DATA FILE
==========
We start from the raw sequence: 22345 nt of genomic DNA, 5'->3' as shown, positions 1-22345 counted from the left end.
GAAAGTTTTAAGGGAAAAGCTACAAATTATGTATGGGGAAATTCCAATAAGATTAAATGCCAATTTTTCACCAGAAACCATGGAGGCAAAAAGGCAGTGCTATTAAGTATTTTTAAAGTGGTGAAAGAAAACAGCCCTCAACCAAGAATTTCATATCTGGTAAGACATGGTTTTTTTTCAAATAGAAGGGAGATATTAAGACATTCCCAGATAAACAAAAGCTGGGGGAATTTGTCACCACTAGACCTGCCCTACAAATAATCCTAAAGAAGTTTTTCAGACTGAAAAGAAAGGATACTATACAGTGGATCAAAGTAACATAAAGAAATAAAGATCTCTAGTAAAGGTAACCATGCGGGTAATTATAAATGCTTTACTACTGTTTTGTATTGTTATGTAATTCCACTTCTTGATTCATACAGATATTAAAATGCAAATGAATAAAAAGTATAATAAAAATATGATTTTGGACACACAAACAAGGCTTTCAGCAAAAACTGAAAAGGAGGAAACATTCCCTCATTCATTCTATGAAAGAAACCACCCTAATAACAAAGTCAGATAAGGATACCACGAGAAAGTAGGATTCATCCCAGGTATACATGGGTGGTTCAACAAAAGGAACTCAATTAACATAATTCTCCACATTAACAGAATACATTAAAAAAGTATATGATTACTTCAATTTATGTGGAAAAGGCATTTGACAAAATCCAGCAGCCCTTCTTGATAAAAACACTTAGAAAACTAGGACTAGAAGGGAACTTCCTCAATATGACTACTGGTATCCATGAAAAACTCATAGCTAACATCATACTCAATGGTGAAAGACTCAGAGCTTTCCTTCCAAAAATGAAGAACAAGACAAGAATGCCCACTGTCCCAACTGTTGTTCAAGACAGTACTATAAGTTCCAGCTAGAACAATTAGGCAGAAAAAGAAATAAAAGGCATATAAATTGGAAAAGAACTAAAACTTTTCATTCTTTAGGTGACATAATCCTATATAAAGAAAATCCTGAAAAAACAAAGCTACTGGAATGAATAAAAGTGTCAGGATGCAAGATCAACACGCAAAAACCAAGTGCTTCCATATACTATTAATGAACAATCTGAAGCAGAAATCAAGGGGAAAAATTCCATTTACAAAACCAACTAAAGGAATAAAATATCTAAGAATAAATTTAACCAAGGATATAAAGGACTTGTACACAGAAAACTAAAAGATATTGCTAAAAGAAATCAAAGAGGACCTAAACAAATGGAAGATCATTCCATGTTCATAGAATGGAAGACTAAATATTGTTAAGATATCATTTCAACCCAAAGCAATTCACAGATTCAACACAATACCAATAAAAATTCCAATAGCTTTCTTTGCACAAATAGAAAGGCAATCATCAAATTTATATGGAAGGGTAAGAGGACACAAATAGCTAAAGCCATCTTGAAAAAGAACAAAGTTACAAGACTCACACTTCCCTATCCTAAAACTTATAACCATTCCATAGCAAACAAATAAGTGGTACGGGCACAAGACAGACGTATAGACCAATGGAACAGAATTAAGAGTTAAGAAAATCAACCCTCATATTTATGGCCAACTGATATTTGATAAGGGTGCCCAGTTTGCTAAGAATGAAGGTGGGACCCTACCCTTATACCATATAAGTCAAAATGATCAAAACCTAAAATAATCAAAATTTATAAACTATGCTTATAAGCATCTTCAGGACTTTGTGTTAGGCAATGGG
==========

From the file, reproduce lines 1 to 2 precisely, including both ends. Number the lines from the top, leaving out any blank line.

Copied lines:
We start from the raw sequence: 22345 nt of genomic DNA, 5'->3' as shown, positions 1-22345 counted from the left end.
GAAAGTTTTAAGGGAAAAGCTACAAATTATGTATGGGGAAATTCCAATAAGATTAAATGCCAATTTTTCACCAGAAACCATGGAGGCAAAAAGGCAGTGCTATTAAGTATTTTTAAAGTGGTGAAAGAAAACAGCCCTCAACCAAGAATTTCATATCTGGTAAGACATGGTTTTTTTTCAAATAGAAGGGAGATATTAAGACATTCCCAGATAAACAAAAGCTGGGGGAATTTGTCACCACTAGACCTGCCCTACAAATAATCCTAAAGAAGTTTTTCAGACTGAAAAGAAAGGATACTATACAGTGGATCAAAGTAACATAAAGAAATAAAGATCTCTAGTAAAGGTAACCATGCGGGTAATTATAAATGCTTTACTACTGTTTTGTATTGTTATGTAATTCCACTTCTTGATTCATACAGATATTAAAATGCAAATGAATAAAAAGTATAATAAAAATATGATTTTGGACACACAAACAAGGCTTTCAGCAAAAACTGAAAAGGAGGAAACATTCCCTCATTCATTCTATGAAAGAAACCACCCTAATAACAAAGTCAGATAAGGATACCACGAGAAAGTAGGATTCATCCCAGGTATACATGGGTGGTTCAACAAAAGGAACTCAATTAACATAATTCTCCACATTAACAGAATACATTAAAAAAGTATATGATTACTTCAATTTATGTGGAAAAGGCATTTGACAAAATCCAGCAGCCCTTCTTGATAAAAACACTTAGAAAACTAGGACTAGAAGGGAACTTCCTCAATATGACTACTGGTATCCATGAAAAACTCATAGCTAACATCATACTCAATGGTGAAAGACTCAGAGCTTTCCTTCCAAAAATGAAGAACAAGACAAGAATGCCCACTGTCCCAACTGTTGTTCAAGACAGTACTATAAGTTCCAGCTAGAACAATTAGGCAGAAAAAGAAATAAAAGGCATATAAATTGGAAAAGAACTAAAACTTTTCATTCTTTAGGTGACATAATCCTATATAAAGAAAATCCTGAAAAAACAAAGCTACTGGAATGAATAAAAGTGTCAGGATGCAAGATCAACACGCAAAAACCAAGTGCTTCCATATACTATTAATGAACAATCTGAAGCAGAAATCAAGGGGAAAAATTCCATTTACAAAACCAACTAAAGGAATAAAATATCTAAGAATAAATTTAACCAAGGATATAAAGGACTTGTACACAGAAAACTAAAAGATATTGCTAAAAGAAATCAAAGAGGACCTAAACAAATGGAAGATCATTCCATGTTCATAGAATGGAAGACTAAATATTGTTAAGATATCATTTCAACCCAAAGCAATTCACAGATTCAACACAATACCAATAAAAATTCCAATAGCTTTCTTTGCACAAATAGAAAGGCAATCATCAAATTTATATGGAAGGGTAAGAGGACACAAATAGCTAAAGCCATCTTGAAAAAGAACAAAGTTACAAGACTCACACTTCCCTATCCTAAAACTTATAACCATTCCATAGCAAACAAATAAGTGGTACGGGCACAAGACAGACGTATAGACCAATGGAACAGAATTAAGAGTTAAGAAAATCAACCCTCATATTTATGGCCAACTGATATTTGATAAGGGTGCCCAGTTTGCTAAGAATGAAGGTGGGACCCTACCCTTATACCATATAAGTCAAAATGATCAAAACCTAAAATAATCAAAATTTATAAACTATGCTTATAAGCATCTTCAGGACTTTGTGTTAGGCAATGGG